The “obvious purpose” of § 3161(h)(6) is “to accommodate the efficient use of prosecutorial and judicial resources in trying multiple defendants in a single trial.” Theron, 782 F.2d at 1514. To effectuate this purpose, our case law recognizes a “strong presumption favoring trying properly joined defendants together.” Zar, 790 F.3d at 1043. For example, “where ․ a conspiracy is charged, individual conspirators should be tried together.” United States v. Wright, 826 F.2d 938, 945 (10th Cir. 1987). Likewise, “[w]here the government will recite a single factual history, put on a single array of evidence, and call a single group of witnesses, a single trial is preferred.” Vogl, 374 F.3d at 984 (internal quotation marks omitted). Applying these principles, this court has found that “a delay in the prosecution of [a single defendant]” may be appropriate. United States v. Mobile Materials, Inc., 871 F.2d 902, 917 (10th Cir. 1989), abrogated on other grounds by Bloate v. United States, 559 U.S. 196 (2010).
Robinson has multiple codefendants, no severance has been granted, and the time for trial has not run because the district court granted a 180-day ends-of-justice continuance based in part on the existence of those codefendants. Therefore, § 3161(h)(6) extends Robinson's 90-day deadline under § 3164 by some amount of time. But for how long?
In Theron, we did not need to determine what constitutes a reasonable delay under § 3161(h)(6) because we found that § 3164 required bail or immediate trial. 782 F.2d at 1514. And while we declined to establish a “bright line” as to what constitutes a reasonable delay for purposes of § 3164, we had “no hesitancy” in saying that four months additional incarceration before trial was “too long” under the circumstances present in that case. Id. at 1516.
We have since provided more guidance on “reasonableness” under § 3161(h)(6). Based on the legislative history of the Speedy Trial Act, we have instructed: “[I]n the application of the reasonableness standard under [§ 3161(h)(6)], judicial efficiency in the trial of multiple defendants is to be preferred to an inflexible adherence to the letter of the Speedy Trial Act.” Vogl, 374 F.3d at 983 (internal quotation marks omitted). In addition, we have identified three factors that are relevant to a reasonable determination: “(1) whether the defendant is free on bond, (2) whether the defendant zealously pursued a speedy trial, and (3) whether the circumstances further the purpose behind the exclusion to accommodate the efficient use of prosecutorial and judicial resources in trying multiple defendants in a single trial.” Id. at 984 (internal quotation marks omitted). This inquiry is “heavily factual.” Id. On remand, the district court should apply these standards and determine “a reasonable period of delay” for purposes of § 3161(h)(6).
On remand, the district court should revisit whether the length of Robinson's pretrial detention violates § 3164 and implicates due process concerns under Theron. Even though the district court did not decide what constitutes “a reasonable period of delay” for purposes of § 3161(h)(6) in the September 5th order, it briefly assessed Robinson's pretrial detention with respect to § 3164 and due process and concluded that “neither [§ 3164] nor Theron mandates [Robinson's] release.” Aplt. App. at 68. In reaching this conclusion, the district court relied heavily on an unpublished opinion, United States v. Taylor, 602 F. App'x 713, 716 (10th Cir. 2015), and a district court order, United States v. Lacallo, No. 09-CR-00055-PAB-2, 4511079, at *1 (D. Colo. Nov. 1, 2010). Both are distinguishable because in each case the defendants' behavior contributed to trial delays and prolonged their pretrial detention. In contrast, Robinson has consistently asserted his right to a speedy trial and has not contributed to any delays.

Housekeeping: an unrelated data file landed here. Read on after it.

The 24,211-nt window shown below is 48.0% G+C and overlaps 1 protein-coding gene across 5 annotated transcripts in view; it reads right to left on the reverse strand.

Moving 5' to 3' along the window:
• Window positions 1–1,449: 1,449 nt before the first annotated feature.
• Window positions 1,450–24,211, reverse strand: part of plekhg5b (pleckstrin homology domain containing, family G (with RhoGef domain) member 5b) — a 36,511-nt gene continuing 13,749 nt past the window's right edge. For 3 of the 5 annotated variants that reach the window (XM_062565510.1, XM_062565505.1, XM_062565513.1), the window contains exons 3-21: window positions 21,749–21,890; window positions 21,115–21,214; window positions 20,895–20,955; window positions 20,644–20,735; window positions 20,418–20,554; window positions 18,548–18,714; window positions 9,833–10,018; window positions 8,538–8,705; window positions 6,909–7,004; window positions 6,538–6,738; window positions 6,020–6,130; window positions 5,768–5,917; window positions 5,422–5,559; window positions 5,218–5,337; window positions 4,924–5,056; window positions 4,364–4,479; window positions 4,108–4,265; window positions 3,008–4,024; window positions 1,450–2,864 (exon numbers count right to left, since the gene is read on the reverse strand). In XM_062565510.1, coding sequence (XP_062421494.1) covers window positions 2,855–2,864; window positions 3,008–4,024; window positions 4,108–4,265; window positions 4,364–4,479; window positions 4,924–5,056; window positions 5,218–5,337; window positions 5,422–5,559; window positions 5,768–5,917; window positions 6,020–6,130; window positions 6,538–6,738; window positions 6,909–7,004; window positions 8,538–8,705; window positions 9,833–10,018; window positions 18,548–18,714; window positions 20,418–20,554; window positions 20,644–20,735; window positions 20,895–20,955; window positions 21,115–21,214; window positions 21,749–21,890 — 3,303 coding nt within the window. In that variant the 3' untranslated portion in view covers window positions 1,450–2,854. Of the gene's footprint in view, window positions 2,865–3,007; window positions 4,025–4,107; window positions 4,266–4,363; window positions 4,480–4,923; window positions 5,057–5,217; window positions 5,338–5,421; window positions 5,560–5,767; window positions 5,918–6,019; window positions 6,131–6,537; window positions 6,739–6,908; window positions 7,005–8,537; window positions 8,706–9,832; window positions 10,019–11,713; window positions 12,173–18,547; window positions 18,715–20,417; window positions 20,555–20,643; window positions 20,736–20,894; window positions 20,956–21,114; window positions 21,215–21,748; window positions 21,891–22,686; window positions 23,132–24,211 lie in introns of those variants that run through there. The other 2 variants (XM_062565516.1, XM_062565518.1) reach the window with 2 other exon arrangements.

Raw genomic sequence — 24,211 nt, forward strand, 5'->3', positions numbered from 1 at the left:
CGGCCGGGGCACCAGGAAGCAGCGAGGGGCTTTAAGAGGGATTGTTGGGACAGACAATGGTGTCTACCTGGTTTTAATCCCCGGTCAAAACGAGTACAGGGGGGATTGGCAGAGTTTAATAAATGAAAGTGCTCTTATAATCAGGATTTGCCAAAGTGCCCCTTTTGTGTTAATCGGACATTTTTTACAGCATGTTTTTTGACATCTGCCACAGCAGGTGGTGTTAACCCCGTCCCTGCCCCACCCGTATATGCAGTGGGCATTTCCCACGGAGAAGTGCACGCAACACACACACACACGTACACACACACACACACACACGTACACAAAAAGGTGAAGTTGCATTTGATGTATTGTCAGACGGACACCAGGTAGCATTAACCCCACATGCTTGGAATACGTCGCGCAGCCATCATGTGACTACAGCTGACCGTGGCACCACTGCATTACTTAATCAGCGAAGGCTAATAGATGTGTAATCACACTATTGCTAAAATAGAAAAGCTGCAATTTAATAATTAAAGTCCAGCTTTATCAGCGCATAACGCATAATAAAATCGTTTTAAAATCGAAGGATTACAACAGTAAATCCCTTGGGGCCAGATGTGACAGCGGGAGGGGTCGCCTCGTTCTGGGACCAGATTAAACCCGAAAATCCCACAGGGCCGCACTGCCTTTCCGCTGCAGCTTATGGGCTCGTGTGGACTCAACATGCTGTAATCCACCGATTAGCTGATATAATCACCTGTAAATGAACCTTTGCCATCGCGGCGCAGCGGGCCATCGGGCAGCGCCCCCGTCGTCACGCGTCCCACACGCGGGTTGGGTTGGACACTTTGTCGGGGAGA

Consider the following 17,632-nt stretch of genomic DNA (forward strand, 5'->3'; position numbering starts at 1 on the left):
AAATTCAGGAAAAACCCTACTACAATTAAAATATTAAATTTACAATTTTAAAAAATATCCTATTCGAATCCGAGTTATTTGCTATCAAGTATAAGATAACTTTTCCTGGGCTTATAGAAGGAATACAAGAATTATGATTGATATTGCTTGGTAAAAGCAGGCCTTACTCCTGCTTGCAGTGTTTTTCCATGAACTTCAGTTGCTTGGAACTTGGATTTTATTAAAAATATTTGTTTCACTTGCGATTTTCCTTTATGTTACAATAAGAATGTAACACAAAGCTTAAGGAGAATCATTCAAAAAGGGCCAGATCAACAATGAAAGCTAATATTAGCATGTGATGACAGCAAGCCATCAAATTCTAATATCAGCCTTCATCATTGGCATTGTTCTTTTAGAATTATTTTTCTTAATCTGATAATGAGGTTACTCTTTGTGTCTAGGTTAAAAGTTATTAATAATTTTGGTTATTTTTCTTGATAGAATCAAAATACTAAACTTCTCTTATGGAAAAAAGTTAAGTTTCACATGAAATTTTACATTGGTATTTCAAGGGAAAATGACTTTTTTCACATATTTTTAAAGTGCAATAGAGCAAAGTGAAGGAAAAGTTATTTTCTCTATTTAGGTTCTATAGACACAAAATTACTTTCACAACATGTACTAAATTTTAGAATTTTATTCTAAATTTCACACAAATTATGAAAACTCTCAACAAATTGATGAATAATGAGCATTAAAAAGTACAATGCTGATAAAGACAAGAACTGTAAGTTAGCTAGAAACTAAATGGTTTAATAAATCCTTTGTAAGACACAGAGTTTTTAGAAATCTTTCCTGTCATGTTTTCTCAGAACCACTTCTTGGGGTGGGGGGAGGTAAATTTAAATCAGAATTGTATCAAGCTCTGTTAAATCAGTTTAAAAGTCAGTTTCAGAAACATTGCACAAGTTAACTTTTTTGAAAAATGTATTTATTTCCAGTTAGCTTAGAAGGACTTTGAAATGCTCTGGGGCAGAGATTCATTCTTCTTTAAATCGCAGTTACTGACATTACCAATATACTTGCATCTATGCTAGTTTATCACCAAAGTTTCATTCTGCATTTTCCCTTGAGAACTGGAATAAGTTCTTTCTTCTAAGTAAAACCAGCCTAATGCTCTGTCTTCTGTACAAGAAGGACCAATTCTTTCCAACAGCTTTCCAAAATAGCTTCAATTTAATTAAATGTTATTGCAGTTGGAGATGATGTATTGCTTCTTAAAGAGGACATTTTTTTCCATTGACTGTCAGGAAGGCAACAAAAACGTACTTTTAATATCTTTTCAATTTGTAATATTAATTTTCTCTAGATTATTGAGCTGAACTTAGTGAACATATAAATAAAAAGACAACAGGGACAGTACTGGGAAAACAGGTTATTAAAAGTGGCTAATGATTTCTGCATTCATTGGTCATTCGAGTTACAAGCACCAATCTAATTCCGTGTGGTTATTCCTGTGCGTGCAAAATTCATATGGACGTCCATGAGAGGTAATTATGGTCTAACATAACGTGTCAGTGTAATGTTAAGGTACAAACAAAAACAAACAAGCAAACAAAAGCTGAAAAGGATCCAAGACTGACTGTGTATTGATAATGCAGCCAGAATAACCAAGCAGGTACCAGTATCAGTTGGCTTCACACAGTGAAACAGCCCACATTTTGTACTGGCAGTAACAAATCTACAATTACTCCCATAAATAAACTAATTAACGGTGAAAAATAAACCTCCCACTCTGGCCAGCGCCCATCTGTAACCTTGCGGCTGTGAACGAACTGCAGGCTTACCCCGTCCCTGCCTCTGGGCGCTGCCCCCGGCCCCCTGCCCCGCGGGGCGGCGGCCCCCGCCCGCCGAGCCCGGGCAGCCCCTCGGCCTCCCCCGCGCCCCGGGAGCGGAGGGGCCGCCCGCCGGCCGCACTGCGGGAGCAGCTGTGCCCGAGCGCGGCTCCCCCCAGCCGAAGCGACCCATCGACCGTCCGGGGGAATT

We remand for the district court to conduct further proceedings in accordance with this order. We deny the mandamus petition as moot.
Entered for the Court
FOOTNOTE. After examining the briefs and appellate record, this panel has determined unanimously that oral argument would not materially assist in the determination of this appeal. See Fed. R. App. P. 34(a)(2); 10th Cir. R. 34.1(G). The case is therefore ordered submitted without oral argument. This order and judgment is not binding precedent, except under the doctrines of law of the case, res judicata, and collateral estoppel. It may be cited, however, for its persuasive value consistent with Fed. R. App. P. 32.1 and 10th Cir. R. 32.1.
1. Two of Robinson's codefendants also objected. Sixteen did not object, and three had not made an appearance at the time of the motion.
2. The district court also denied Robinson's request for pretrial release to the extent it challenged the detention order issued under § 3142. But Robinson does not challenge that ruling on appeal.
3. When we issued Theron, the ends-of-justice provision was set forth in 18 U.S.C. § 3161(h)(8). The statute has since been amended, and this provision is now codified at § 3161(h)(7). Likewise, former § 3167(h)(7) is now codified at § 3161(h)(6). Because the language in both provisions remains the same, we refer to the subsections as currently numbered when discussing Theron to avoid confusion.
4. Because the minute entry for the status conference is part of the record but the transcript is not, we take judicial notice of the transcript. See Barnes v. United States, 776 F.3d 1134, 1137 n.1 (10th Cir. 2015), cert. denied, 136 S. Ct. 1155 (2016).
5. Our conclusion that the district court's analysis under § 3161(h)(7) was insufficient as to Robinson does not carry over to his codefendants, most of whom did not oppose the motion.